A remaster of the original Steam release title Pressure, Pressure Overdrive finds itself on multiple platforms, hitting consoles for the first time. The Steampunk visual style is charming, pitting you against lighthearted foes in inflatable tubes, wooden barrels connected to wheels and other cliche cartoon-like vehicles. As a mix of a racing game with shoot 'em up mechanics, Pressure Overdrive lets two players play cooperatively through the entire game’s campaign.
As the name implies, vehicles in the game are powered by pressure, essentially steam-powered machines that would fit in a modern take on the Victorian Era. Your buggy, which is highly customizable, is graded based on the parts you currently have equipped. There is a total of nine different purchasable weapons, each one with three different tiered upgrades. These updates improve damage output, decrease the amount of pressure it costs to use, and more. As you earn money, you can swap out the primary machine gun with a new weapon, such as a flamethrower, a piercing railgun that can tear through multiple foes, an auto targeting lightning gun, or even a contraption that shoots bouncing saw blades.
Weapons aren’t the only parts that you can swap in or out, as your buggy has customizable slots in the front, top, bottom and rear locations. In fact, you can even replace the entire frame of your buggy if you wanted. Just like weapons, each component has three upgradable tiers, except the buggy itself, which only has single upgrade. There are dozens of levels in Pressure Overdrive, broken up into different themed locations. Each area is protected by a boss battle, which is probably some of the most enjoyable moments in the game. Although the multiplayer is limited to local only, there are global online leaderboards for every level. The leaderboards are separated by whether you are playing cooperatively and by your difficulty setting.
The actual gameplay in Pressure Overdrive combines racing with vertical shoot ‘em up controls. As you destroy enemies, you gain additional pressure, countering the fact that discharging your weapon costs as a set amount of pressure. Fail to take down foes fast enough, and your buggy becomes a slow moving easy target. Considering the nature of the game, I expected to see power-ups much more frequently than I did during my time with the game. Only lasting for a few seconds, the power-ups in the game grant invincibility, double damage and more, but since they only last a short amount of time, they don’t feel worthwhile. Not only that, but you can go multiple levels without ever seeing a single one. It's definitely a head scratcher considering power-ups are quite common in vertical shooters.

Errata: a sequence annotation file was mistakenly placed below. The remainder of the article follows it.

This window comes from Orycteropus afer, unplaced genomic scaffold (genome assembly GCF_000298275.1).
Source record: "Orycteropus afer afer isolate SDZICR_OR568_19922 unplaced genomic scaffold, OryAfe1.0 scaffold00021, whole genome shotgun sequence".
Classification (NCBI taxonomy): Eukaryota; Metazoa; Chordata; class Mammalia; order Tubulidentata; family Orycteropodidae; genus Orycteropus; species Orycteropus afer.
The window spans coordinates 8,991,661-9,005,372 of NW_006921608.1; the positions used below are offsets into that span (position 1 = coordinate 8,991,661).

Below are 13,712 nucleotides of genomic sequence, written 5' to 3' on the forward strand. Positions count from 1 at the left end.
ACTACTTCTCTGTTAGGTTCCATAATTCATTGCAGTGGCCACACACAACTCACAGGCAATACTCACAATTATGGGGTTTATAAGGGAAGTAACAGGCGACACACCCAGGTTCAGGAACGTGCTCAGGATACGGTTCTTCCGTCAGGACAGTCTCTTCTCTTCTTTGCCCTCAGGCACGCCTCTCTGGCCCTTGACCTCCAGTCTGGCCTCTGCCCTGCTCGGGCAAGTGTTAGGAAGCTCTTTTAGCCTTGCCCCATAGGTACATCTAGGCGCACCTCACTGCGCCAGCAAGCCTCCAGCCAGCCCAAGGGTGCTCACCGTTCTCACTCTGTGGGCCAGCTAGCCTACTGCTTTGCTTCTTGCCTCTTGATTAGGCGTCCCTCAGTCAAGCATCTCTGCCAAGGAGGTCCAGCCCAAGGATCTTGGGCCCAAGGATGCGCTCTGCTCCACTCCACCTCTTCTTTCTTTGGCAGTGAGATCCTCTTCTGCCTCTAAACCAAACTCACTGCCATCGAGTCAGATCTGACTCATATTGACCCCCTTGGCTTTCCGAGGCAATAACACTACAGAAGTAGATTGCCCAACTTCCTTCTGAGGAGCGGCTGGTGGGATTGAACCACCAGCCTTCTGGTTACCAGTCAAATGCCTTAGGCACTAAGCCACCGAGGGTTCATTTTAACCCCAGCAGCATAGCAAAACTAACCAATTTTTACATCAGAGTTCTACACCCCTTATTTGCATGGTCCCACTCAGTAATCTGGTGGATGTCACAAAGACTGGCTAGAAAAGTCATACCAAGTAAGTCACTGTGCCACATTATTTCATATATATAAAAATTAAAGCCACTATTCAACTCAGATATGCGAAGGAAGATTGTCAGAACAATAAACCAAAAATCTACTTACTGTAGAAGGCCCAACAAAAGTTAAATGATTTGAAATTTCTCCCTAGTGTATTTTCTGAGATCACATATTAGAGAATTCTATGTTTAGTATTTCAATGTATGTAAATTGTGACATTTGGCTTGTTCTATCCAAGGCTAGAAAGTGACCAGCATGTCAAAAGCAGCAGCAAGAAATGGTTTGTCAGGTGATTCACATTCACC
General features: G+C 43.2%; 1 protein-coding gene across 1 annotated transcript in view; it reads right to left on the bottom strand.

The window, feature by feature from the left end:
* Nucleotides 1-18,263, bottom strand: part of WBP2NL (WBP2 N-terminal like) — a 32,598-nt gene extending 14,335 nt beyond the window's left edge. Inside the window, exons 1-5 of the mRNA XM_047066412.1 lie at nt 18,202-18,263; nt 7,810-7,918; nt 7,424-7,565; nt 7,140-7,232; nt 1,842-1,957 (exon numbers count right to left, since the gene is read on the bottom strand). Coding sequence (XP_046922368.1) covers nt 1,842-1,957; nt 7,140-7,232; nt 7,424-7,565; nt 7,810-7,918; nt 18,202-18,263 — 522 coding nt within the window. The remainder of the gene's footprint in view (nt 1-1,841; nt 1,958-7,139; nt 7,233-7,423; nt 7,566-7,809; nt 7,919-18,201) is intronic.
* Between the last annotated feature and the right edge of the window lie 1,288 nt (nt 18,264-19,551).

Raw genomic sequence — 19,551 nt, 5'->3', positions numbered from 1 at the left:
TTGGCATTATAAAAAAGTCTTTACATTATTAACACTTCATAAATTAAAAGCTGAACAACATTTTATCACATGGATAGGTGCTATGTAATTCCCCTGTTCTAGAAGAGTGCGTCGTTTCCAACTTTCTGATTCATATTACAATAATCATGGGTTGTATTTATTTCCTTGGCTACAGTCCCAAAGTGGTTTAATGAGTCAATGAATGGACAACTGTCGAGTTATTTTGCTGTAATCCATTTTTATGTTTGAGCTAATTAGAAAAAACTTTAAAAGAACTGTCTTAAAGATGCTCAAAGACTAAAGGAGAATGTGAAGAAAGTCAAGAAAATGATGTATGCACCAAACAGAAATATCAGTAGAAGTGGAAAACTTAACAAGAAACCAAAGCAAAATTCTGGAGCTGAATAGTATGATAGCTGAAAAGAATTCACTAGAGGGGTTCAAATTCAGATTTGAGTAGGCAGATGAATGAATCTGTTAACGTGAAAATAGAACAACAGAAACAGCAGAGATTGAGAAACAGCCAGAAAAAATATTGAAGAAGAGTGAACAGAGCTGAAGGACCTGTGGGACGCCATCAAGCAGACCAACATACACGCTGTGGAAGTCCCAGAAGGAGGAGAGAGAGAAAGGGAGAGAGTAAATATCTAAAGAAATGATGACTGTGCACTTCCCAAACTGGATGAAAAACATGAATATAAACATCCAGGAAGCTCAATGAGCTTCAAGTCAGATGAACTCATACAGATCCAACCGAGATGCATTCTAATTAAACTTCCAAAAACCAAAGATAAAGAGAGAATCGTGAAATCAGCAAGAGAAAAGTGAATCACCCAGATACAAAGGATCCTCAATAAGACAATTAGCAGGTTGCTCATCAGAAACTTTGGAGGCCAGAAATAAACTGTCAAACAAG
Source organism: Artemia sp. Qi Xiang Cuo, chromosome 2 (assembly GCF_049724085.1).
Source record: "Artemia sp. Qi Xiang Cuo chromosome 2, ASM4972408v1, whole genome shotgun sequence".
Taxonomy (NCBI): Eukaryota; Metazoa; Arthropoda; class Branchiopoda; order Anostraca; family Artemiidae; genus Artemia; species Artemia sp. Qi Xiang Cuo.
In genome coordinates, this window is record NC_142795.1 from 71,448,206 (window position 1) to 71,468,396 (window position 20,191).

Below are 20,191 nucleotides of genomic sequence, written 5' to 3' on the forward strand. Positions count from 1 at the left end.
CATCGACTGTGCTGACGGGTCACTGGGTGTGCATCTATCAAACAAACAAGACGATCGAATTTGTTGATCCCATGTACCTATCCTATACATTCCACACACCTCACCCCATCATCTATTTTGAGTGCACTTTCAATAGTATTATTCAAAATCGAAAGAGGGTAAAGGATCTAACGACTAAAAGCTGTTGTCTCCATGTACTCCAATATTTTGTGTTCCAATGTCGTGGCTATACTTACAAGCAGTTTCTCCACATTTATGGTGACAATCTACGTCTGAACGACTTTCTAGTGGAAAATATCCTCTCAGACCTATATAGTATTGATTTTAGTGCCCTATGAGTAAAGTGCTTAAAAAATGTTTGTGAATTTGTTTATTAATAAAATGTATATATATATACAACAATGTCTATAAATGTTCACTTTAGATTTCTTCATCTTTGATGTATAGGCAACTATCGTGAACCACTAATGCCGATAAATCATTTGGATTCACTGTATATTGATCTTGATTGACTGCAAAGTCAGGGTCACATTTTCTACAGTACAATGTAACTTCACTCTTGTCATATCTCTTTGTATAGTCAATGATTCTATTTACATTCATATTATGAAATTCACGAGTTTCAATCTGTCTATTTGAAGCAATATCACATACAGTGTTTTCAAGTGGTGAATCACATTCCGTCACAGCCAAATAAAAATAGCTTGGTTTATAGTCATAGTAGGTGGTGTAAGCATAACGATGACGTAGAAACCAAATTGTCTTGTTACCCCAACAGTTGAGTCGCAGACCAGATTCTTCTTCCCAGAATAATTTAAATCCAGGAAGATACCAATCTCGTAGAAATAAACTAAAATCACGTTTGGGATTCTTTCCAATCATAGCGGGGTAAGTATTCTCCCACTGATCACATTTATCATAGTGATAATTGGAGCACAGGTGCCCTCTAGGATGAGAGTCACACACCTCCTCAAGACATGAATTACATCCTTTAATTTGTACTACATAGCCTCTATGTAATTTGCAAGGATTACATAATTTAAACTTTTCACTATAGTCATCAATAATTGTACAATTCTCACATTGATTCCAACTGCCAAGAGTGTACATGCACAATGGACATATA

Racing towards an end point, there are no laps in Pressure Overdrive, enemies frequently outpace your buggy, even once you use your boost. I assume it was a conscious decision to ensure you always have targets to shoot, but as your vehicle is tied to the bottom of the screen, having foes considering crash right into you or fire before you can defend yourself is off putting. Instead of using a button to accelerate, you control your buggy using the left analog, while firing your weapon is tied to the right analog stick. There is certainly a lack of customization when it comes down to the controls, especially since the setup does take some time getting used to it. Holding up in a racing game, let alone a shooter feels antiquated. Why doesn’t your buggy move automatically, like in just about all vertical shooters? Not only that but since firing consumes pressure, I felt the need to stop using my weapons regularly, something that has been ingrained in me since first playing shooters in the arcades during my youth.
I appreciate the desire to do something unique with a vertical shooter, but some key elements hold Pressure Overdrive from being great. Local coop is appreciated, but outside of the starting machine gun, I found the additional weapon choices to be lackluster due to a low rate of fire. Not only that, but the lock-on mechanic of the lightning firing weapon would miss half of the time, firing into the ground instead. Boss fights are quite challenging, especially on highly difficulties, but the lack of customizable controls is questionable.
Note: Pressure Overdrive was reviewed based on a digital PlayStation 4 copy of the game, provided by the publisher.